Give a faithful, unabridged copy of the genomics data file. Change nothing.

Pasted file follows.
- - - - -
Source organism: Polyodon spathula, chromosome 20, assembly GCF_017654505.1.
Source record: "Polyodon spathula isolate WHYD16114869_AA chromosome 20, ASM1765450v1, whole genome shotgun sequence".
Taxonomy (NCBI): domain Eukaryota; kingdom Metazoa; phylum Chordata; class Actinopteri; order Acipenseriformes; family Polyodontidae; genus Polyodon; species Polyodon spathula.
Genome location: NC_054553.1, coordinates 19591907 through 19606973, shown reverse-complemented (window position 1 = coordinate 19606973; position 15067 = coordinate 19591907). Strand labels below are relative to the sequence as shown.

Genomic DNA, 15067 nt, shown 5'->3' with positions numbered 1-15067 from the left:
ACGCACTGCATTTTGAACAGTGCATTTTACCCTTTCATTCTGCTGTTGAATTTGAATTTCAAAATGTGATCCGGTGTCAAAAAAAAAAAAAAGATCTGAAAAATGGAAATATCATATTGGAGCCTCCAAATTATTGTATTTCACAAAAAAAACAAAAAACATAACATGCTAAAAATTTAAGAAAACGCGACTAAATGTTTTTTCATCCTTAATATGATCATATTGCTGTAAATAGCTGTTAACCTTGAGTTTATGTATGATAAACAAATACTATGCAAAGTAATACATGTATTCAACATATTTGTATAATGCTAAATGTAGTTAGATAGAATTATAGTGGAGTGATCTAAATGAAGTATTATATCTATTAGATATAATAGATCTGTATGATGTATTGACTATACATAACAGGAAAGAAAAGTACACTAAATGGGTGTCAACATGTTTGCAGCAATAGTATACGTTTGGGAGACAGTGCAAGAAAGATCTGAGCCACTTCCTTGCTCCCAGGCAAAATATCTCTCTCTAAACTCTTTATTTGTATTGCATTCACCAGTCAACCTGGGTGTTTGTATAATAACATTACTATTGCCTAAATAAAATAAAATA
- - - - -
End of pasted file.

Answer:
Source organism: Polyodon spathula, chromosome 20, assembly GCF_017654505.1.
Source record: "Polyodon spathula isolate WHYD16114869_AA chromosome 20, ASM1765450v1, whole genome shotgun sequence".
Taxonomy (NCBI): domain Eukaryota; kingdom Metazoa; phylum Chordata; class Actinopteri; order Acipenseriformes; family Polyodontidae; genus Polyodon; species Polyodon spathula.
Genome location: NC_054553.1, coordinates 19591907 through 19606973, shown reverse-complemented (window position 1 = coordinate 19606973; position 15067 = coordinate 19591907). Strand labels below are relative to the sequence as shown.

Genomic DNA, 15067 nt, shown 5'->3' with positions numbered 1-15067 from the left:
ACGCACTGCATTTTGAACAGTGCATTTTACCCTTTCATTCTGCTGTTGAATTTGAATTTCAAAATGTGATCCGGTGTCAAAAAAAAAAAAAAGATCTGAAAAATGGAAATATCATATTGGAGCCTCCAAATTATTGTATTTCACAAAAAAAACAAAAAACATAACATGCTAAAAATTTAAGAAAACGCGACTAAATGTTTTTTCATCCTTAATATGATCATATTGCTGTAAATAGCTGTTAACCTTGAGTTTATGTATGATAAACAAATACTATGCAAAGTAATACATGTATTCAACATATTTGTATAATGCTAAATGTAGTTAGATAGAATTATAGTGGAGTGATCTAAATGAAGTATTATATCTATTAGATATAATAGATCTGTATGATGTATTGACTATACATAACAGGAAAGAAAAGTACACTAAATGGGTGTCAACATGTTTGCAGCAATAGTATACGTTTGGGAGACAGTGCAAGAAAGATCTGAGCCACTTCCTTGCTCCCAGGCAAAATATCTCTCTCTAAACTCTTTATTTGTATTGCATTCACCAGTCAACCTGGGTGTTTGTATAATAACATTACTATTGCCTAAATAAAATAAAATA